Truchard Vineyards is a family owned vineyard on the Old Sonoma Highway, just outside of Downtown Napa. Reservations are required and my appointment was at 1 pm on a warm and sunny Saturday afternoon. The first thing that I saw as I turned into the vineyard was a sign that read: “Slow Please Kitten Crossing”. Vineyard dogs are a common sight, but this was the first time I have seen a winery cat advertised.
Truchard is the anthesis of those Napa wineries in which dozens of customers taste wine and have the opportunity to exchange just a few words with the host. I was the only guest and was able to talk at length as I tasted the wine and learned about the Truchard history. There was no fancy tasting room; we sat at a table in the garden of the family home. It was a location whose natural simplicity reflected the wine.
Tony and Jo Ann Truchard purchased the first twenty-one acres of land in 1973 and planted grapes a year later. Tony was told that this Southern part of Napa was not suitable for growing grapes; the climate was too cool and proximity to San Pablo Bay made the ground water brackish. He did not listen; the success of Truchard and the many other vineyards in The Carneros region support his determination.
The Truchard family now own four-hundred acres of land, with nearly three-hundred planted to vines. They grow twelve different varieties; going well beyond the Chardonnay and Pinot Noir with which Carneros is commonly associated. Until their first vintage in 1989 The Truchard family sold all of their grapes and even now they sell about 65% of what they grow.
Tony Truchard was a doctor and for many years lived and worked in Reno. The family, with six children, would undertake the roughly two-hundred-mile drive to Napa so that they could work their vineyards. Tony and his wife now live on the vineyard and are still actively involved in running the business. One of their children, Anthony Truchard II, works as the General Manager.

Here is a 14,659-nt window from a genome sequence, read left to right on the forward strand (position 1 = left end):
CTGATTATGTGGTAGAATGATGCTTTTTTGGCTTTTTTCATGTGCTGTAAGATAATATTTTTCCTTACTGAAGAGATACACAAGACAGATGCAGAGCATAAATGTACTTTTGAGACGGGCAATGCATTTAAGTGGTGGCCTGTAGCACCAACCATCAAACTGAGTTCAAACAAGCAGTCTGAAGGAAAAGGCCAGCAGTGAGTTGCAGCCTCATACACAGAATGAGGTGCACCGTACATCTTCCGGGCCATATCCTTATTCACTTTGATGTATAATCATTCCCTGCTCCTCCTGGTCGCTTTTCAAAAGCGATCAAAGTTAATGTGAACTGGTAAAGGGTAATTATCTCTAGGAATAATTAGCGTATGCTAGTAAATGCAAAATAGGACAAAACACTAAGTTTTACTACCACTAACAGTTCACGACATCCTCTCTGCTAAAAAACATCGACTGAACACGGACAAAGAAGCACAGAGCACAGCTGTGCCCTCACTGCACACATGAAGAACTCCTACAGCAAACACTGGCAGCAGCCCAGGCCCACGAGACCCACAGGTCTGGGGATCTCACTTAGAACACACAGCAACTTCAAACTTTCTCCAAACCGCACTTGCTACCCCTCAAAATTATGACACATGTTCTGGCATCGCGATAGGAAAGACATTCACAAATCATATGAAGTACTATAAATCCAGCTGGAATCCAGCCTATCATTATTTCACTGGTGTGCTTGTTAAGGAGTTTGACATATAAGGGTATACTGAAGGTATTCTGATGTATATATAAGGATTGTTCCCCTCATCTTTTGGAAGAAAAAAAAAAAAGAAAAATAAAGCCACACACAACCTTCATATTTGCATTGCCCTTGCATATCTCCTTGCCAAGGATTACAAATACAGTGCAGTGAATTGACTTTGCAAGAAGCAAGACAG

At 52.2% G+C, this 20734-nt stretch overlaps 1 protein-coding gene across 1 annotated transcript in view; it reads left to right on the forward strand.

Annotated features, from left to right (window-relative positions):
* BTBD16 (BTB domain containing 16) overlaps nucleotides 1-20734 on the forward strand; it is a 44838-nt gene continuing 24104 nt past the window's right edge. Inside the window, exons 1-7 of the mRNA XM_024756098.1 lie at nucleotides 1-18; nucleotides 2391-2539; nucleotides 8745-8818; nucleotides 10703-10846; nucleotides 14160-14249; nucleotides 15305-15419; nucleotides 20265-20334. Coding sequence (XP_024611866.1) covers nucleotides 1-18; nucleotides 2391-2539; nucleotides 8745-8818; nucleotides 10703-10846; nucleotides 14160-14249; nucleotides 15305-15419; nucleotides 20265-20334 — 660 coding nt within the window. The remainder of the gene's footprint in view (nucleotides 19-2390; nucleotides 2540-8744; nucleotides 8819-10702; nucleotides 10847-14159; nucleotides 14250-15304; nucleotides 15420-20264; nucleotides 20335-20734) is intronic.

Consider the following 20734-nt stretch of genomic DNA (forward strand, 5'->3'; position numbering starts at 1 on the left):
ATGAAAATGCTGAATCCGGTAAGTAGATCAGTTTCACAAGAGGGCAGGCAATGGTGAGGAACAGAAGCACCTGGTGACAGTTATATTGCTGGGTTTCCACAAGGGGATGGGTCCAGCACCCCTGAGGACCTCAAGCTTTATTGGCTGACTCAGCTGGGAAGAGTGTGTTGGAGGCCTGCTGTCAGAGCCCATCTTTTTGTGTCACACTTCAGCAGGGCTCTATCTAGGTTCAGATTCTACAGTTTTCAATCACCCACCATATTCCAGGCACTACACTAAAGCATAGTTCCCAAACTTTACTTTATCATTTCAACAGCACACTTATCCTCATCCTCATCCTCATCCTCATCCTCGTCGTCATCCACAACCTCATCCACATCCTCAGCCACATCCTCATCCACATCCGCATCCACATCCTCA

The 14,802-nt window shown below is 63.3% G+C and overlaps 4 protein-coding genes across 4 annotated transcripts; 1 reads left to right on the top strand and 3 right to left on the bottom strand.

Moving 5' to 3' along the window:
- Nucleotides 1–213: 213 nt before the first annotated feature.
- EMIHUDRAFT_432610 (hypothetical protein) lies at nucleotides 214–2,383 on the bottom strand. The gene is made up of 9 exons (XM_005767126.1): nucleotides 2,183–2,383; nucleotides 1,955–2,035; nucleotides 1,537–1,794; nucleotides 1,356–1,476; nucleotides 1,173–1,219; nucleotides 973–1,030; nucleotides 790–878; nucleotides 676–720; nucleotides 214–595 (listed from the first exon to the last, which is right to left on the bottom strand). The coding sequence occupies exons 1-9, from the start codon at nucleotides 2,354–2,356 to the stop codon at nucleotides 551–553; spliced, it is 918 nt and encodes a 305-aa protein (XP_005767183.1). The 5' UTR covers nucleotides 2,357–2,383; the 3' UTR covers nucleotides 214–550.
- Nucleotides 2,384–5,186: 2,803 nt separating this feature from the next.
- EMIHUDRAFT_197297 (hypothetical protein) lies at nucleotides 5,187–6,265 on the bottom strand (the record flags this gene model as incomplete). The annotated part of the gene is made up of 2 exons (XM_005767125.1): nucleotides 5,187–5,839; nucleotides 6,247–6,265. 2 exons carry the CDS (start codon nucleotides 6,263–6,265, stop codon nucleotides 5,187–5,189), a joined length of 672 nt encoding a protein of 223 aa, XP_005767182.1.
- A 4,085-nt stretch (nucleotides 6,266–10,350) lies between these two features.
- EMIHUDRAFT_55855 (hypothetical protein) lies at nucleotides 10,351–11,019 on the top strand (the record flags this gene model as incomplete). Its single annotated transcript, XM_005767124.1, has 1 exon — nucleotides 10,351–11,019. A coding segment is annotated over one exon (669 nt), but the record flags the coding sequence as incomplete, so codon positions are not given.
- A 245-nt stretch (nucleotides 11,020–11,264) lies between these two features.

The first wine was the 2015 Chardonnay. It sells for $30. Thirty percent of the wine was matured in new French oak and underwent malolactic fermentation. The resulting wine offered a complex nose of vanilla, lemon, and apple. There was a crisp medium plus acidity that gave support to a mix of apple and pineapple. The use of oak was clearly intended to provide strength without overwhelming the fruit.
The next wine was the 2014 Pinot Noir ($35). The classic nose was of cherry and damp loam. Taking a deep sip exposed a silky mouthfeel that wrapped flavours of sour cherry, tobacco, with a backing of black pepper. This was a classic example of Carneros Pinot Noir, although at a lower than typical price.
The third wine was an unusual wine for Napa, let alone for Carneros. It was the 2012 Tempranillo ($35). Reflecting the manner in which the Spanish use this grape in Rioja, the wine had been aged 60% in new American oak, with the rest in neutral oak. The nose was complex; I identified vanilla and plum, but there were other aromas that alluded me. The mouthfeel was light, tasting like raspberries on crackers. Truchard has just an acre and a half of Tempranillo vines.
Next up was the 2015 Syrah, which sells for $30. It was surprising to see a red wine being served so young. The nose was of deep plum and leather. High acidity in the mouth was backed up by a complex mix of plum, raspberry, and pepper. Bold tannins linger in a pleasing finish. Drinkable now, but I am convinced that more age is needed from this Syrah.
The last wine was the 2013 Cabernet Sauvignon, which is priced at $40. It is a mix of 88% Cabernet Sauvignon, 10% Cabernet Franc, 1% Petit Verdot, and 1% Malbec. Bar the absence of Merlot this is a classic Bourdeaux blend. The cool Carneros climate makes the wine feel more European than a traditional Napa Cab. The aroma was rich with plum and baking spices. The mouthfeel was velvety smooth and light. The taste was not heavy with fruit, but raspberry notes entwined with espresso against a background of light tannins. Truchard offers two other Cabernet Sauvignon; a $65 Cave Block and a $95 Reserve.
Tasting at Truchard was a thoroughly enjoyable experience. I was occasionally distracted as various young goats and cats played around the garden. At one point, a cat faced down the young kid whose picture is above. The goats had originally been acquired to keep the grass down, but now are kept as pets.
All of the wines had distinct acidity and are lighter in body than is the case for most wine from Napa. If you want wines and an experience that is far from the Valley norm, then I suggest Truchard is worth a try.